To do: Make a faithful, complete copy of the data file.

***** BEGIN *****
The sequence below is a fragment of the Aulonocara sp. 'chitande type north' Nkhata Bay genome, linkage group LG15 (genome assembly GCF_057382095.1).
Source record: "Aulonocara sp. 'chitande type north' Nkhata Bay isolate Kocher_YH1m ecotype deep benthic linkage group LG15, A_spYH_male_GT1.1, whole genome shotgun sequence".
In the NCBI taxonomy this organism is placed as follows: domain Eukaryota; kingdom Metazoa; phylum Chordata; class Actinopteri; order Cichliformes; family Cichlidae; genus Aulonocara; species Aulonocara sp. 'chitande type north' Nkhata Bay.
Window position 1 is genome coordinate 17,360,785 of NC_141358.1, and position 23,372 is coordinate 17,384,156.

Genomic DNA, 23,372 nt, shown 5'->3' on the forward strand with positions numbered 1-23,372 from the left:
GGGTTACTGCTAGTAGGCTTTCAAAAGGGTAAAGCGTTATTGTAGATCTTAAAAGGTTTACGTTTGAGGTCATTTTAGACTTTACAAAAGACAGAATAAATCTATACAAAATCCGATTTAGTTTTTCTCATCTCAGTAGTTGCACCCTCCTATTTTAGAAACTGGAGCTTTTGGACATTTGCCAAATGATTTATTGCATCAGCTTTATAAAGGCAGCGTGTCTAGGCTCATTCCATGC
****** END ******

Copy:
The sequence below is a fragment of the Aulonocara sp. 'chitande type north' Nkhata Bay genome, linkage group LG15 (genome assembly GCF_057382095.1).
Source record: "Aulonocara sp. 'chitande type north' Nkhata Bay isolate Kocher_YH1m ecotype deep benthic linkage group LG15, A_spYH_male_GT1.1, whole genome shotgun sequence".
In the NCBI taxonomy this organism is placed as follows: domain Eukaryota; kingdom Metazoa; phylum Chordata; class Actinopteri; order Cichliformes; family Cichlidae; genus Aulonocara; species Aulonocara sp. 'chitande type north' Nkhata Bay.
Window position 1 is genome coordinate 17,360,785 of NC_141358.1, and position 23,372 is coordinate 17,384,156.

Genomic DNA, 23,372 nt, shown 5'->3' on the forward strand with positions numbered 1-23,372 from the left:
GGGTTACTGCTAGTAGGCTTTCAAAAGGGTAAAGCGTTATTGTAGATCTTAAAAGGTTTACGTTTGAGGTCATTTTAGACTTTACAAAAGACAGAATAAATCTATACAAAATCCGATTTAGTTTTTCTCATCTCAGTAGTTGCACCCTCCTATTTTAGAAACTGGAGCTTTTGGACATTTGCCAAATGATTTATTGCATCAGCTTTATAAAGGCAGCGTGTCTAGGCTCATTCCATGC